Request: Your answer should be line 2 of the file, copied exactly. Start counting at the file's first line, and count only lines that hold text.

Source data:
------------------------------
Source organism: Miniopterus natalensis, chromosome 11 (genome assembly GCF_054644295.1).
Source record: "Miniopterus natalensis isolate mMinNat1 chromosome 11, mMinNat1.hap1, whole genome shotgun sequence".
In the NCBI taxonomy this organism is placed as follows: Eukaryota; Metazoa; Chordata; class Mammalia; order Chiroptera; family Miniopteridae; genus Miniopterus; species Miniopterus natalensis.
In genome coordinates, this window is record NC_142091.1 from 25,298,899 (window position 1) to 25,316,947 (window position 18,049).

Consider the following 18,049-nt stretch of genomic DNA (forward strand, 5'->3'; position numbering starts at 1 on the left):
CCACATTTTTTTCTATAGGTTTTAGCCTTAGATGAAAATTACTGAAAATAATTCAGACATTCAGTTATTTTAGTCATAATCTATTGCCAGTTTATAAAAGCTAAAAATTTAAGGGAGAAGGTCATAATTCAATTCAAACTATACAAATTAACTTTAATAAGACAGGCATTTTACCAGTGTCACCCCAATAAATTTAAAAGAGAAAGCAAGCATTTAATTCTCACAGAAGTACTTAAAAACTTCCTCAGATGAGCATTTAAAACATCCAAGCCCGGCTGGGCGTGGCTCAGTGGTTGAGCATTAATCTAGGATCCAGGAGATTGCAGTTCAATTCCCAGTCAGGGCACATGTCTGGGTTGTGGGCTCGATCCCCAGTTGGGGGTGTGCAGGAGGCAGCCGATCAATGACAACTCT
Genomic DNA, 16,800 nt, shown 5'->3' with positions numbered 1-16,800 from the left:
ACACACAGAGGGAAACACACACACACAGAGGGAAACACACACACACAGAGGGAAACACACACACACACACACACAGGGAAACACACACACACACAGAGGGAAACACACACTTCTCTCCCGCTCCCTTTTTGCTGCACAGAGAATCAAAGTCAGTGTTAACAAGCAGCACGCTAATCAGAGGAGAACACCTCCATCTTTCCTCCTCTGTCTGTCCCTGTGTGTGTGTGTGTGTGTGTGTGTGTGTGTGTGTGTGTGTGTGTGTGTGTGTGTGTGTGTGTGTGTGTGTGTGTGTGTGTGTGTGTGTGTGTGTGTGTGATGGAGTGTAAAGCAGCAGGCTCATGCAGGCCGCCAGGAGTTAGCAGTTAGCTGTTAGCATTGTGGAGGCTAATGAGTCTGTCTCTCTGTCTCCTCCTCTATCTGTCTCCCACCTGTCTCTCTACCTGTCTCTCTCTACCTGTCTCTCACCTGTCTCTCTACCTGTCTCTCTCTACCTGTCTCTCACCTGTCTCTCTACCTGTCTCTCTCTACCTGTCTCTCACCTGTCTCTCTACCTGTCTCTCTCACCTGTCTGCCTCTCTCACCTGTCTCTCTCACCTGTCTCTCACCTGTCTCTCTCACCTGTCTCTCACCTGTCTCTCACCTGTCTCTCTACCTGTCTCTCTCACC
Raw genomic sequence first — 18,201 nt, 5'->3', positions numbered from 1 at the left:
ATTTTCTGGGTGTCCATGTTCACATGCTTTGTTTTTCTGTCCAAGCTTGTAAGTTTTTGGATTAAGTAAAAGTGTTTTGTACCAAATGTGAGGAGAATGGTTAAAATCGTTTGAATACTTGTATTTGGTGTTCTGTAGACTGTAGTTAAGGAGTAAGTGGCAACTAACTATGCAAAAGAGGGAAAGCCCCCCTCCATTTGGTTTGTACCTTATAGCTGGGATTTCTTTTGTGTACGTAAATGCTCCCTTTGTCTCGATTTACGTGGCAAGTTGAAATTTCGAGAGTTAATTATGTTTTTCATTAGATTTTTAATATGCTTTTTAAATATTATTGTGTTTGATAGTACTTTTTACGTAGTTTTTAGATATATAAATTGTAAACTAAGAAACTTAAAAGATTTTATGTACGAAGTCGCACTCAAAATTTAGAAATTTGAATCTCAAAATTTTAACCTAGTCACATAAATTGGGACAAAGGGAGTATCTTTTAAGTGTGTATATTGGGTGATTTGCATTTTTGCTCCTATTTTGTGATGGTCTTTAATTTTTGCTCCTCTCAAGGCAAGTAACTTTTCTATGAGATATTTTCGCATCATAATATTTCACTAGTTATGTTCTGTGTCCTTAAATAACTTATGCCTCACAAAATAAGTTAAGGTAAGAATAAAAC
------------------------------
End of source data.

Source record: "Miniopterus natalensis isolate mMinNat1 chromosome 11, mMinNat1.hap1, whole genome shotgun sequence".